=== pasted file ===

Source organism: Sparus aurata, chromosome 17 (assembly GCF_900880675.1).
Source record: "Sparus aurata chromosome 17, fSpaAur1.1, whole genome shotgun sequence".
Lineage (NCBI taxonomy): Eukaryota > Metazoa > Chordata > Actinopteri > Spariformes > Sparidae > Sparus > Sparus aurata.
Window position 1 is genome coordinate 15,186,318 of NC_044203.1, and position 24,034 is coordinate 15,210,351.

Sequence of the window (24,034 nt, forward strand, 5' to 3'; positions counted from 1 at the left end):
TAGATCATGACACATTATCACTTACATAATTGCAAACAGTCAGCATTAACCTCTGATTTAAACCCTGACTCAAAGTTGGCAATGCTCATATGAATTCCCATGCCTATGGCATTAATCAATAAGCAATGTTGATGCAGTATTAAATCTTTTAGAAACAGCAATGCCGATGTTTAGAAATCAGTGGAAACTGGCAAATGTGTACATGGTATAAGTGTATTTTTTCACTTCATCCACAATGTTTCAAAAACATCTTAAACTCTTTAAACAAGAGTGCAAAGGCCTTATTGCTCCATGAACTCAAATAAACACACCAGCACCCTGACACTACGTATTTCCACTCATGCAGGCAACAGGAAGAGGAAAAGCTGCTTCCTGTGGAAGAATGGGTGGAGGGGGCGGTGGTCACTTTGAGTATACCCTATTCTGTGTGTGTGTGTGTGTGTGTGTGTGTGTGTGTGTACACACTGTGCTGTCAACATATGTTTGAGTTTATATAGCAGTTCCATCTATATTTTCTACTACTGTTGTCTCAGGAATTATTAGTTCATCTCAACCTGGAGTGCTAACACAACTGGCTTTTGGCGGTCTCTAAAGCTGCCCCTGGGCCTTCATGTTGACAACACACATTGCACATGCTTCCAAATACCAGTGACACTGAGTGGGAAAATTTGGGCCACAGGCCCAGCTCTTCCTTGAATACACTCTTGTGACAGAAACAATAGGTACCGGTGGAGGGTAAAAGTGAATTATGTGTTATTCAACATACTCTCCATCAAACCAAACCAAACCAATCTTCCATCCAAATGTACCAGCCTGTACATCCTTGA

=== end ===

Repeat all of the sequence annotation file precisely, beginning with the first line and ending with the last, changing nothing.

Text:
Source organism: Sparus aurata, chromosome 17 (assembly GCF_900880675.1).
Source record: "Sparus aurata chromosome 17, fSpaAur1.1, whole genome shotgun sequence".
Lineage (NCBI taxonomy): Eukaryota > Metazoa > Chordata > Actinopteri > Spariformes > Sparidae > Sparus > Sparus aurata.
Window position 1 is genome coordinate 15,186,318 of NC_044203.1, and position 24,034 is coordinate 15,210,351.

Sequence of the window (24,034 nt, forward strand, 5' to 3'; positions counted from 1 at the left end):
TAGATCATGACACATTATCACTTACATAATTGCAAACAGTCAGCATTAACCTCTGATTTAAACCCTGACTCAAAGTTGGCAATGCTCATATGAATTCCCATGCCTATGGCATTAATCAATAAGCAATGTTGATGCAGTATTAAATCTTTTAGAAACAGCAATGCCGATGTTTAGAAATCAGTGGAAACTGGCAAATGTGTACATGGTATAAGTGTATTTTTTCACTTCATCCACAATGTTTCAAAAACATCTTAAACTCTTTAAACAAGAGTGCAAAGGCCTTATTGCTCCATGAACTCAAATAAACACACCAGCACCCTGACACTACGTATTTCCACTCATGCAGGCAACAGGAAGAGGAAAAGCTGCTTCCTGTGGAAGAATGGGTGGAGGGGGCGGTGGTCACTTTGAGTATACCCTATTCTGTGTGTGTGTGTGTGTGTGTGTGTGTGTGTGTGTACACACTGTGCTGTCAACATATGTTTGAGTTTATATAGCAGTTCCATCTATATTTTCTACTACTGTTGTCTCAGGAATTATTAGTTCATCTCAACCTGGAGTGCTAACACAACTGGCTTTTGGCGGTCTCTAAAGCTGCCCCTGGGCCTTCATGTTGACAACACACATTGCACATGCTTCCAAATACCAGTGACACTGAGTGGGAAAATTTGGGCCACAGGCCCAGCTCTTCCTTGAATACACTCTTGTGACAGAAACAATAGGTACCGGTGGAGGGTAAAAGTGAATTATGTGTTATTCAACATACTCTCCATCAAACCAAACCAAACCAATCTTCCATCCAAATGTACCAGCCTGTACATCCTTGA